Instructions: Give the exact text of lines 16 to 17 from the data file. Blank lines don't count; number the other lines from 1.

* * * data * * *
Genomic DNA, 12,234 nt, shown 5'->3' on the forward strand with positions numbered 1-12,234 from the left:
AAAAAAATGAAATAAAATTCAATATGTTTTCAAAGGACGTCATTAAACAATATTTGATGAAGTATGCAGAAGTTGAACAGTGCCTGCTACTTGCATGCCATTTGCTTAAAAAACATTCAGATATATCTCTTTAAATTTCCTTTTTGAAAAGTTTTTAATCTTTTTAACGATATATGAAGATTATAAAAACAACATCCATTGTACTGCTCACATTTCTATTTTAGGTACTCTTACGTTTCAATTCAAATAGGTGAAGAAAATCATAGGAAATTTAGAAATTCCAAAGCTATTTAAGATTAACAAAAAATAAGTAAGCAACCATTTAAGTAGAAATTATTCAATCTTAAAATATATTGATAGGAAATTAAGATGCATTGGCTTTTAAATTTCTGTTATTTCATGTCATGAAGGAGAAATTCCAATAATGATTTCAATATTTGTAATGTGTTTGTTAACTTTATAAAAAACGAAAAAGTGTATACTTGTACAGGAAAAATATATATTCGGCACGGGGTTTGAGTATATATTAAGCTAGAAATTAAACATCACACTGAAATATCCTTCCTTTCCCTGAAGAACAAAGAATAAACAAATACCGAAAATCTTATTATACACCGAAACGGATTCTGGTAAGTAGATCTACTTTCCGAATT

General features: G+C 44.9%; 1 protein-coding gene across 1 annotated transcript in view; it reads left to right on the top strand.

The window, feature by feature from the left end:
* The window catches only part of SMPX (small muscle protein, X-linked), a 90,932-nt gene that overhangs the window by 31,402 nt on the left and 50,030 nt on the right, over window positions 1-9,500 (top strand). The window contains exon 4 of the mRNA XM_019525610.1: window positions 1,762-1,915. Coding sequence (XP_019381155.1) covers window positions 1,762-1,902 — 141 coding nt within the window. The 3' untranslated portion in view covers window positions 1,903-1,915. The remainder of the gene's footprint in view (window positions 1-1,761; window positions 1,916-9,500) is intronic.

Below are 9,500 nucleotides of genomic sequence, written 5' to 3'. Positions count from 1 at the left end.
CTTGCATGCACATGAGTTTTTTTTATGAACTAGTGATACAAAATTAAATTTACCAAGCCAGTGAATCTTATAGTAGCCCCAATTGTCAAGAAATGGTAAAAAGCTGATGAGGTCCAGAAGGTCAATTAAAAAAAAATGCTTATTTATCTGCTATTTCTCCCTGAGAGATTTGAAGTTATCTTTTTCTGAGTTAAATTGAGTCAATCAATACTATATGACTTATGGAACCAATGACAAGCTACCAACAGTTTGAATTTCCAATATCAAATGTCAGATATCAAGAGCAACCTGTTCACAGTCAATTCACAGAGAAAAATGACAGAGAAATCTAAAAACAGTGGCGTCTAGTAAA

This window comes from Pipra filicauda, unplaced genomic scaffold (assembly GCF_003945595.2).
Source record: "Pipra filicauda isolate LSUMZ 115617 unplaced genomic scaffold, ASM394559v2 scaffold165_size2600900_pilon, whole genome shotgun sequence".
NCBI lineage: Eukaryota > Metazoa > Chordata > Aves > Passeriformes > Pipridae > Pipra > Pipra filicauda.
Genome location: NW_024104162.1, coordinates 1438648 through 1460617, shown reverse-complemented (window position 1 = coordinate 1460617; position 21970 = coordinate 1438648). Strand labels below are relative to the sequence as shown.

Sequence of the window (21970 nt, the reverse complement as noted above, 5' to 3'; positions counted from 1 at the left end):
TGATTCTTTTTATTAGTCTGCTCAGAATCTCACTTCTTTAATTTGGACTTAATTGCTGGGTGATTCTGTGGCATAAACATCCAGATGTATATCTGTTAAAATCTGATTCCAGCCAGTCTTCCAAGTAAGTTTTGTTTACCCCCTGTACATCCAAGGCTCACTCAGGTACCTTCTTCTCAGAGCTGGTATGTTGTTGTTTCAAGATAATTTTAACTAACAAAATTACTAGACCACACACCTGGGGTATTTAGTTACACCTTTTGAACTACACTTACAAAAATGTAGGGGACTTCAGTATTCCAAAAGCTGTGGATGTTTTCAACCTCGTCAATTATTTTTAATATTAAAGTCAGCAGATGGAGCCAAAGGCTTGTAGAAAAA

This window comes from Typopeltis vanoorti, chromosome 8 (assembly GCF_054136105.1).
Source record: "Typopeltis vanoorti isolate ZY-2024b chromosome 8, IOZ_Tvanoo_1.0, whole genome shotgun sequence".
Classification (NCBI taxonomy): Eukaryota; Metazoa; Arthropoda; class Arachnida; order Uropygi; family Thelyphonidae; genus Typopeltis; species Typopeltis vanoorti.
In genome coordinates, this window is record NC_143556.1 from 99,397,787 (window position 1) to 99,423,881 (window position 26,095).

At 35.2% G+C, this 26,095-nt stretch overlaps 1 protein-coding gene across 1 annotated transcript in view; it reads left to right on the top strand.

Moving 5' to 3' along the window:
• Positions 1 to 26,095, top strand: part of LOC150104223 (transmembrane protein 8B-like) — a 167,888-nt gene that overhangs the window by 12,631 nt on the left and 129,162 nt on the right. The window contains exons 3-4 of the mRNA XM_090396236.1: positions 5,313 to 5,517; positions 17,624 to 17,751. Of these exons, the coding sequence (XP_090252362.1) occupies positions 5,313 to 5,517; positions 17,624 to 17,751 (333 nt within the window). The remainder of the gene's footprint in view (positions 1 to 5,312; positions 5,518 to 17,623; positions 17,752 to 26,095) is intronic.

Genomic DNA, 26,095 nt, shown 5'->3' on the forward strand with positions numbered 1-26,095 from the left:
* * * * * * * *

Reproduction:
Classification (NCBI taxonomy): Eukaryota; Metazoa; Arthropoda; class Arachnida; order Uropygi; family Thelyphonidae; genus Typopeltis; species Typopeltis vanoorti.
In genome coordinates, this window is record NC_143556.1 from 99,397,787 (window position 1) to 99,423,881 (window position 26,095).